The Catholic Church says life begins at birth

The Catholic Church says life begins at birth

There is a health group in Colorado and sixteen other states called Catholic Health Initiatives (CHI). They run a group of hospitals. A few years ago, a woman named Lori Stodghill came to one of the hospitals in Colorado. She was seven months pregnant with twins at the time.

Sadly, Lori died of a heart attack at the hospital when her OBGYN was paged and didn’t show up. Her twins also died and a wrongful death lawsuit was brought, alleging medical negligence led to the death of Lori and her unborn children. Because no OBGYN was present, the ER doctors decided against performing an emergency C-section that may have saved the twins.

The lawsuit on behalf of the twins against CHI was dismissed because under Colorado law, life does not begin until birth, so there could not have been a wrongful death. That said, CHI publicly takes the position of the Catholic Church that life begins at conception. In their marketing campaigns for their medical group, they discuss the sanctity of life and that they will protect unborn fetuses.

So during the case, the plaintiff’s lawyers had to argue that the CHI public position was that life begins at conception so a lawsuit for the twins should be allowed. The CHI lawyers had to argue that life does not begin at conception even though they don’t believe that personally or in practice.

The CHI attorneys are in the right and this case was correctly dismissed. Lawyers often have to argue legal positions that they personally don’t believe in or that their clients don’t believe in This just happens to be an extreme example of that which is also somewhat of a PR nightmare for the Church. Of course they still believe that life begins at conception, but the law says otherwise and the truth is that you are supposed to argue the law, not your opinion, when you are in court.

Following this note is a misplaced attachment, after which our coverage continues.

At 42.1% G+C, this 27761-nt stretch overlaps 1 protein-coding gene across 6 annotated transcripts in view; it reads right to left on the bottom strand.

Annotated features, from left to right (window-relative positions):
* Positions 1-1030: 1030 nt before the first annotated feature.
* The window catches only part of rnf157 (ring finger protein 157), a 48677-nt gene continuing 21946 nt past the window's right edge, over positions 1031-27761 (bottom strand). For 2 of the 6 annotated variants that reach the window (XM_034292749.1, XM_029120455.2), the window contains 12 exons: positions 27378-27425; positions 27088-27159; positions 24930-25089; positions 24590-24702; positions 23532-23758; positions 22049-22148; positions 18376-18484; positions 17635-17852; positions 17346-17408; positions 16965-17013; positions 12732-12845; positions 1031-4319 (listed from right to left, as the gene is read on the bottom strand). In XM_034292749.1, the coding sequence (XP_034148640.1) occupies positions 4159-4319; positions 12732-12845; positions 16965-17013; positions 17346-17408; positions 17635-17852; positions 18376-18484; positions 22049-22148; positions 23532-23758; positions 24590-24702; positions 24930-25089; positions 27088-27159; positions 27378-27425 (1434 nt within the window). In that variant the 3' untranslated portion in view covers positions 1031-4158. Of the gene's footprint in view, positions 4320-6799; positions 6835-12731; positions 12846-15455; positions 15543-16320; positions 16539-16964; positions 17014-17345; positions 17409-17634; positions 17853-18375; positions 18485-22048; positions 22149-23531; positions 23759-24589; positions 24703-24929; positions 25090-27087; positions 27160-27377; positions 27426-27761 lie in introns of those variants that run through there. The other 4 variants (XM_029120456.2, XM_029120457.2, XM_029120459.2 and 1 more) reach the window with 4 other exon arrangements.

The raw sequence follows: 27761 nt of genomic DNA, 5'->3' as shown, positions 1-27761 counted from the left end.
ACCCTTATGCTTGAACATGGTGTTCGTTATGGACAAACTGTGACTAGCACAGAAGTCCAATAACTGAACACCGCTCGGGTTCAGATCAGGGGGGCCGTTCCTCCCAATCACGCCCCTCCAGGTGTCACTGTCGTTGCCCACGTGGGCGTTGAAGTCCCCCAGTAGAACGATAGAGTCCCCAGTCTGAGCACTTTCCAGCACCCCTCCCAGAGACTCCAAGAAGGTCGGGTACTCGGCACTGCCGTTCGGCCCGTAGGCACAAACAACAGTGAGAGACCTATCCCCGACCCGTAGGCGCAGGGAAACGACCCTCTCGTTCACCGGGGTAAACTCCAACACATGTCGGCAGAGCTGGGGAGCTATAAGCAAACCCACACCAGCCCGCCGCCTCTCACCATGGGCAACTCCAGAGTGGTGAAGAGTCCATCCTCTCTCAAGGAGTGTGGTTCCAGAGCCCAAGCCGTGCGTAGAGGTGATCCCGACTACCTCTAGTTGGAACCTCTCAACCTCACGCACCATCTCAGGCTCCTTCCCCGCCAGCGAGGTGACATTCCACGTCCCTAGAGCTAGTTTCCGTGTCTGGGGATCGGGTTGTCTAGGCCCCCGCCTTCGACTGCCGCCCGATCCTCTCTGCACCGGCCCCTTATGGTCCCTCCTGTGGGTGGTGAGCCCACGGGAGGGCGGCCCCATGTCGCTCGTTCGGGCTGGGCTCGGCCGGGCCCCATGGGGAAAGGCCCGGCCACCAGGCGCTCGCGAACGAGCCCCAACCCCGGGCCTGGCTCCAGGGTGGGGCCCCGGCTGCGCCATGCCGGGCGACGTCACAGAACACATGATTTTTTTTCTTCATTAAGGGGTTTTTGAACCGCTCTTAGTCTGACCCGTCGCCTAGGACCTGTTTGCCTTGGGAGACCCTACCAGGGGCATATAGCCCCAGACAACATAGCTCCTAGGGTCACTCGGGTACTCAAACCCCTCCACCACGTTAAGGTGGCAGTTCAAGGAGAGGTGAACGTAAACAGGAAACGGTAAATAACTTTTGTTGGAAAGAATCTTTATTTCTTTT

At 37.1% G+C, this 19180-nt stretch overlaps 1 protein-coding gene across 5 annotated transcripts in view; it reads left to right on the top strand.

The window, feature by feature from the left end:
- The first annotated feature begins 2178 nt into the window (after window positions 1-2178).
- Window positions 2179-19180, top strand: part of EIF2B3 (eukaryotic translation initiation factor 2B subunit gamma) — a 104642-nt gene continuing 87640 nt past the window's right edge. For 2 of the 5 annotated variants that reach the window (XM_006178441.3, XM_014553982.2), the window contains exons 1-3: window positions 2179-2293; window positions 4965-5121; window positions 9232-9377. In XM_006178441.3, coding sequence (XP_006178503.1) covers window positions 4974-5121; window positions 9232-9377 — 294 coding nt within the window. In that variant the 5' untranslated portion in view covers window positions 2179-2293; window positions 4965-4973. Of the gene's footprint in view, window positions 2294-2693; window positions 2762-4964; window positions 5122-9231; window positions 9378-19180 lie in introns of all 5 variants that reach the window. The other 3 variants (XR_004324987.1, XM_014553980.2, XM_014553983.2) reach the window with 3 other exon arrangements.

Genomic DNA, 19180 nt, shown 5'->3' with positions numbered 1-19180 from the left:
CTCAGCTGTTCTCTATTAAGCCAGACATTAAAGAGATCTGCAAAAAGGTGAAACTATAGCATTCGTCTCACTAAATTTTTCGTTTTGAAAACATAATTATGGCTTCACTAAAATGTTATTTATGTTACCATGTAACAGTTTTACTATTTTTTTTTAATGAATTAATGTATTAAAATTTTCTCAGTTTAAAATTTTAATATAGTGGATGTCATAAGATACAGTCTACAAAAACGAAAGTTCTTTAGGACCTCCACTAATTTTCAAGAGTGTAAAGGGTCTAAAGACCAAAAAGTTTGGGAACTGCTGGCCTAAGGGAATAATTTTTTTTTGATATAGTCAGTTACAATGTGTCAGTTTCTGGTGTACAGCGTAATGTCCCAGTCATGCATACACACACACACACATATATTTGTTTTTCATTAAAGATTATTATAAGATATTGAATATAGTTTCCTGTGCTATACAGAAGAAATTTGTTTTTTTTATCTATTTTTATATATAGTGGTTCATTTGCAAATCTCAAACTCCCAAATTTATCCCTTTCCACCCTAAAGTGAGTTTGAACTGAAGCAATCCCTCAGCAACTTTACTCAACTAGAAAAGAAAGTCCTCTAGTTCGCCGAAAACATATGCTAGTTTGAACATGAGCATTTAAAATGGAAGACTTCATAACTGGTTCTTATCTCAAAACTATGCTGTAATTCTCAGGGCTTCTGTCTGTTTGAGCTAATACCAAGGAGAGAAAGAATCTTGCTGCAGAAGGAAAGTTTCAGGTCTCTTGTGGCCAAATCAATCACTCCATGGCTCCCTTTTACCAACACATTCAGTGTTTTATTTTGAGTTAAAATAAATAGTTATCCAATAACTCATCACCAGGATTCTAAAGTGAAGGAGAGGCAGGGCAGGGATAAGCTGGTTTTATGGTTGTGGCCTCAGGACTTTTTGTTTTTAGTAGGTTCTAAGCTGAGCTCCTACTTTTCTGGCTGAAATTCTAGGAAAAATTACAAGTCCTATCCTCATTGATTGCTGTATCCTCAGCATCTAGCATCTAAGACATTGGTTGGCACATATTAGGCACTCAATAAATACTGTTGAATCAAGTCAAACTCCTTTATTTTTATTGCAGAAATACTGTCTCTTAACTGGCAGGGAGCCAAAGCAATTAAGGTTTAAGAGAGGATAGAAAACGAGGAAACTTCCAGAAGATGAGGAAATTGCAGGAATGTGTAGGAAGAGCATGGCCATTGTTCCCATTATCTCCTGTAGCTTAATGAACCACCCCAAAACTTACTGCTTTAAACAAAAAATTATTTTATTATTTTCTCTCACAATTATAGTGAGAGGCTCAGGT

Years ago I had to represent insurance companies against injured workers at times when I felt that my client was completely in the wrong. But that was my job. I could never be a criminal defense attorney, but there are hundreds of lawyers who spend their day trying to get people they view as scumbags a second chance at life or at least limit their punishment.

And in family law cases, your job is to pursue your client’s goals. One reason that some divorce attorneys burn out is because they have to at times take kids away from their opponent, even when they believe that person is the better parent.

The CHI story has gotten some national attention because it’s such a hot button issue. But it’s really much to do about nothing. Their attorneys no more believe that life begins at birth than O.J.’s lawyers believed there was a mystery killer. They are all just doing their job.

 

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  • And how is case law created? By the judgement of other lawyers creating argument that convinces juries and/or judges. Some things are encased in statute, but that does not make it morally right. To advocate against a clearly aggrieved party, because you collect a paycheck from the defendant and because it is "law" makes one wonder how such a person sleeps at night.

    Following orders facilitated and continued a World War that killed 20 million people ultimately and sent a certain sub-set with yellow stars to gas chambers.

  • In reply to Richard Davis:

    A little extreme and over-used comparison at the end. No attorney has to take on a client and the attorneys certainly aren't "following orders."

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